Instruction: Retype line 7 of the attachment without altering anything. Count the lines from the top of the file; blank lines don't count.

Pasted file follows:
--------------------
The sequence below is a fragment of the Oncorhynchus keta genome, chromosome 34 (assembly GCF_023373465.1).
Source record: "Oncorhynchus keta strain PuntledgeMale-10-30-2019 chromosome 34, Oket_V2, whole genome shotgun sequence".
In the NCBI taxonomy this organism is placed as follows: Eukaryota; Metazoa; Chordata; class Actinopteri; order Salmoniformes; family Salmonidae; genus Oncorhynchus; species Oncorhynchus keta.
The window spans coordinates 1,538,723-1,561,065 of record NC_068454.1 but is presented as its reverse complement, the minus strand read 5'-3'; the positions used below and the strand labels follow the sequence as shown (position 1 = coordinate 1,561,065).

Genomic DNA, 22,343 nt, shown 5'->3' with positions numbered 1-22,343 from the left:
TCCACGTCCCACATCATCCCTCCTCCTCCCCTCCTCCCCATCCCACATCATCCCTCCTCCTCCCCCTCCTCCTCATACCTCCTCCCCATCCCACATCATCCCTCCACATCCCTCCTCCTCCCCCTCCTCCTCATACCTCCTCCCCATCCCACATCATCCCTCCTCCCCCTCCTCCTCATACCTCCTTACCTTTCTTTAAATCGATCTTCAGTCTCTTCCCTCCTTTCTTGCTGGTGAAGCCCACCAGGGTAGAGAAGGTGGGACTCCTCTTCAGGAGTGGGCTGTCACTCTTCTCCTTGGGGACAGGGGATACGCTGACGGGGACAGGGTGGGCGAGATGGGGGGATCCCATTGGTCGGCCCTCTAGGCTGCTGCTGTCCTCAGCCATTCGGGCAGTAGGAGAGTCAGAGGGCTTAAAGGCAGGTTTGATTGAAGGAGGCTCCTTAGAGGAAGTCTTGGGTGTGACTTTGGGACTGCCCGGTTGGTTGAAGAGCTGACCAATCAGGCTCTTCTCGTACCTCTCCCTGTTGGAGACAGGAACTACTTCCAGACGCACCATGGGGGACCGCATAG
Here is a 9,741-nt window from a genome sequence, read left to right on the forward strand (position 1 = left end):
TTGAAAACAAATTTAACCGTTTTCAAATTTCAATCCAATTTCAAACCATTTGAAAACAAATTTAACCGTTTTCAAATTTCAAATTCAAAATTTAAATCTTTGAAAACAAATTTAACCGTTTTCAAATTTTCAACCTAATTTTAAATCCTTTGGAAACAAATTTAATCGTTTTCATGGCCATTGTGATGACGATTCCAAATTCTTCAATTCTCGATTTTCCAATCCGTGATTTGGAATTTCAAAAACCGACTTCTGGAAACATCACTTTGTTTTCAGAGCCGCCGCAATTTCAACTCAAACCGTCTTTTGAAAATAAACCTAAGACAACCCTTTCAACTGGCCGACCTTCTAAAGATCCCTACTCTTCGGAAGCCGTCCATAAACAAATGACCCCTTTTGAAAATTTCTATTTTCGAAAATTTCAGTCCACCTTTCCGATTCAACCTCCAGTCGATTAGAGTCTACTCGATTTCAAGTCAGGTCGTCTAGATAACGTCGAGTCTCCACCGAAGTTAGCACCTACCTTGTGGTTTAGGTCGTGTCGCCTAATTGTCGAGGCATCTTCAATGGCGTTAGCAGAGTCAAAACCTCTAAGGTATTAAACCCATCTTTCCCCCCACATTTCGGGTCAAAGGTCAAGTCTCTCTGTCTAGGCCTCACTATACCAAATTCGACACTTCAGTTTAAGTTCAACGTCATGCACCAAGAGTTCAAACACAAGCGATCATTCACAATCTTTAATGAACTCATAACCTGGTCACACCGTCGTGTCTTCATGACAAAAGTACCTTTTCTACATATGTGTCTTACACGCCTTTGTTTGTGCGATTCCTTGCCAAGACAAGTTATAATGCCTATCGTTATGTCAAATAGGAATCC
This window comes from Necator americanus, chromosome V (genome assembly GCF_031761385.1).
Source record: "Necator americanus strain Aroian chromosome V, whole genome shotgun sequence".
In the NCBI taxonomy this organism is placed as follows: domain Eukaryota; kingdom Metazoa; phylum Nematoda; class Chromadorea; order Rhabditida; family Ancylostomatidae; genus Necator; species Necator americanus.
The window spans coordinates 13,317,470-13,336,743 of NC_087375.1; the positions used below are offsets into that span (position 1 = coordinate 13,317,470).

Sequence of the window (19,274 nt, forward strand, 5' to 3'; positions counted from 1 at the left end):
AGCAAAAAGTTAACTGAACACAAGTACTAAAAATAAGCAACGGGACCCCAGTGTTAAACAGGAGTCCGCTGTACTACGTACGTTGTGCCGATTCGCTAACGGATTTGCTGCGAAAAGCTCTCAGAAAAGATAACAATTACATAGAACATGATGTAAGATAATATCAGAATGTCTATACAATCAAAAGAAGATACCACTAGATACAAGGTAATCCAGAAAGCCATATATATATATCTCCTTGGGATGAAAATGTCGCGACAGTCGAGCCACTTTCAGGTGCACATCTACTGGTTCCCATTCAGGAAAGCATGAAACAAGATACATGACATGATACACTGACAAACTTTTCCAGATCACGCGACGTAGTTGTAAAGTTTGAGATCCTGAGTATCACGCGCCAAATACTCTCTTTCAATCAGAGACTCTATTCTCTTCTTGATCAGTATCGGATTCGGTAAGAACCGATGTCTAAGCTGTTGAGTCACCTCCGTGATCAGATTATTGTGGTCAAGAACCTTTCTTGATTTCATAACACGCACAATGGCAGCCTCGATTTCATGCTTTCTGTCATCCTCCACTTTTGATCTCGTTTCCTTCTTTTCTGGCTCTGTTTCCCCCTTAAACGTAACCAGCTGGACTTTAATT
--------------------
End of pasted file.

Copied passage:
Here is a 9,741-nt window from a genome sequence, read left to right on the forward strand (position 1 = left end):